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Author Topic: Aprilia Cabrio - here we go again  (Read 13920 times)
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simonandjuliet
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« Reply #195 on: 09 October, 2017, 05:27:11 PM »

Yes - some welding to do ! - It does look a bit like a dysfunctional noughts and crosses and David, I am not sure there would be many in the LMC who would find trailing arms as "sexy" as we do here ......

Good news on the parts-searching-front, I have found a Zenith carb and all the bits to fit it correctly, plus a correct starting handle.

NB there is a VERY dodgy chap in Italy who advertised a starting handle, with photo , but when it arrived it was completely different to the photo (not Aprilia) and did not fit either of my cars, plus he would not accept it back - I would say that was fraud

I rarely share bad experiences like these because they can get lost in translation , but not here, I have the proof !

His name is Giovanni Mungo from VintageItalianCar - avoid like the plague
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S1 Aprilia Cabrio, S2 Aprilia, S1 Appia Promiscuo, S2 Appia furgoncino, S3 Appia, R4 Sinpar, R4 Rodeo, Velosolex, R60 Tractor, Moto Guzzi Ercole, Disco 3, Fiat 500C, Moto Guzzi Cardellino 73,Honda XLV750R,Fulvia 1600 HF
the.cern
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« Reply #196 on: 09 October, 2017, 06:19:21 PM »

Thank you for flagging that one up for us!!!

I'm glad you managed to source the correct handle anyway!!!
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Cesare Ferrari
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« Reply #197 on: 10 October, 2017, 10:10:14 AM »

I am sorry to hear that Simon has had a bad experience with Giovanni Mungo. I have had a few useful things from him, and he sells excellent remade Aprilia hubcaps.
Caveat emptor though of course.
Cesare
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Aprilia series 1 1938
simonandjuliet
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« Reply #198 on: 15 October, 2017, 07:01:04 AM »

More positive news this time - my chrome is back ...... and it is beautiful ! Most of it is still wrapped up but here is a sneak preview of the steering wheel. At the Avignon Motor festival earlier this year I met some guys who are based near Beziers but who work with a company in Barcelona . There is little or no chroming done in France now , only spray chrome where it is done .  I am very happy with the quality and the price seems reasonable (although still expensive !)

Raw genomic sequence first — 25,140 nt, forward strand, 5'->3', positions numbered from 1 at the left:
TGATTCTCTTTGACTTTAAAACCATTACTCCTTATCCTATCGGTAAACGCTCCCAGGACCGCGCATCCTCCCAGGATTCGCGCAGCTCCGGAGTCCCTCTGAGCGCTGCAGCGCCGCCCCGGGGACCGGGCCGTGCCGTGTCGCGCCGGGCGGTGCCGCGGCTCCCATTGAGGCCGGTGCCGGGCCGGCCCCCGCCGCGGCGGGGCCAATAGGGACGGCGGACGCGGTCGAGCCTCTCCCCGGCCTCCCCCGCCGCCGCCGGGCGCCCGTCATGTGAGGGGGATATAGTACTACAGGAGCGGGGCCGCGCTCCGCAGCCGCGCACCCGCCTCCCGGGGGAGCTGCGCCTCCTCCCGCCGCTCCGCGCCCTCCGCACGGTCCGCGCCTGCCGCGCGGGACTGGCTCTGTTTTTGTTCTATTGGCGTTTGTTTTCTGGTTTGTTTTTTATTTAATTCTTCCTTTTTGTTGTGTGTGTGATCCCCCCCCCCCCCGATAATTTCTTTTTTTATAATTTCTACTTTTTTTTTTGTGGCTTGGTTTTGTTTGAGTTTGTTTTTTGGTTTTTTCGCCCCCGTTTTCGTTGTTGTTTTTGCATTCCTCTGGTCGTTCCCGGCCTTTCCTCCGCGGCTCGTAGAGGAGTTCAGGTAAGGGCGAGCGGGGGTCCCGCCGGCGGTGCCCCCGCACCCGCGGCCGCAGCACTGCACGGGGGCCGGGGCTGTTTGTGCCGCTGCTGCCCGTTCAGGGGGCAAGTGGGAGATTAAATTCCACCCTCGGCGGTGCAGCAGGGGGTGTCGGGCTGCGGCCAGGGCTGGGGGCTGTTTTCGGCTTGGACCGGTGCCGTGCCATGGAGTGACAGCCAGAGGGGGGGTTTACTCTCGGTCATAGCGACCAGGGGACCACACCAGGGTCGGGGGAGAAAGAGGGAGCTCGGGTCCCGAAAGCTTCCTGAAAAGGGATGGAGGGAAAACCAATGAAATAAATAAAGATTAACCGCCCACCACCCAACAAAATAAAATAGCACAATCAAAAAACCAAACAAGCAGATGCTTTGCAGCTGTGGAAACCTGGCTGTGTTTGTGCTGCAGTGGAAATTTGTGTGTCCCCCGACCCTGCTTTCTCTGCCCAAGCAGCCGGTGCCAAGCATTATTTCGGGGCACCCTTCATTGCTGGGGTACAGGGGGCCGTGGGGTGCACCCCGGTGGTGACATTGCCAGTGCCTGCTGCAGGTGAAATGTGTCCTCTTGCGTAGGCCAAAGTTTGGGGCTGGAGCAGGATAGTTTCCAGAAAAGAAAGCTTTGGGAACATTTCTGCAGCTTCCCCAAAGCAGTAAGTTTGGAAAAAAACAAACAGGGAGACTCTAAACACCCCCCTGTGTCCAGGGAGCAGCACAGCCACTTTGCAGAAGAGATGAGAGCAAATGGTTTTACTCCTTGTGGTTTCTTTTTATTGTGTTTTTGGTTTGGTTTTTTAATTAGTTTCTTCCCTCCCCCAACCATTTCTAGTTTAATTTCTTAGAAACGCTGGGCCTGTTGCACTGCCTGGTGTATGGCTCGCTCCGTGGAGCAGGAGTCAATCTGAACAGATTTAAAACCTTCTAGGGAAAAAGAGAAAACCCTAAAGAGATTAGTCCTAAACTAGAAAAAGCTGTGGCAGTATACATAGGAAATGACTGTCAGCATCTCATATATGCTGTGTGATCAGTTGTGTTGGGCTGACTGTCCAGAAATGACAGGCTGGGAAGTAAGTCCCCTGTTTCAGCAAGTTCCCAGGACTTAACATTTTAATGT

I tried out the new carb/linkage parts to see if everything is there - seems OK, I just need a small modification on the end of the butterfly spindle to locate the horizontal bar

Plus, the great clean up continues, the sump has probably taken 2 days to clean up if you include stripping the oil pump, taking the filter apart etc. The sump plug had to be drilled and cut before it would move.

Last job was to remove the gearknob so the lever can be re-chromed - another job for the heat induction thing because there was no way I could unscrew it by hand. A bit of gentle heat and it unthreaded easily without any damage to the bakelite


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S1 Aprilia Cabrio, S2 Aprilia, S1 Appia Promiscuo, S2 Appia furgoncino, S3 Appia, R4 Sinpar, R4 Rodeo, Velosolex, R60 Tractor, Moto Guzzi Ercole, Disco 3, Fiat 500C, Moto Guzzi Cardellino 73,Honda XLV750R,Fulvia 1600 HF
davidwheeler
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« Reply #199 on: 15 October, 2017, 12:50:06 PM »

I see you have solved the problem of engine suspension springs but, please tell us, how do you get the engine to levitate in the engine compartment?
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David Wheeler.  Lambdas, Aprilia, Fulvia Sport.(formerly Appia and Thema as well).
lancianut666
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Slow but rough


« Reply #200 on: 15 October, 2017, 06:16:11 PM »

That throttle linkage looks like it could of been part of the Titanic...
Clarkey
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Fulvia Coupe S2 Flavia Coupe 1967 1.8 Kugelfischer Prisma 1.6 carb Y10 Fila Y10 Touring Dedra 1.8 Dedra 2.0 Turbo Appia S1
stanley sweet
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« Reply #201 on: 17 October, 2017, 10:25:13 AM »

That steering wheel is just gorgeous. How was it chromed? Do the spokes and boss detach from the bakelite?
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1971 Fulvia 1.3S 'Leggera'  1999 Lancia Lybra 1.9JTD LX SW
simonandjuliet
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« Reply #202 on: 17 October, 2017, 07:23:50 PM »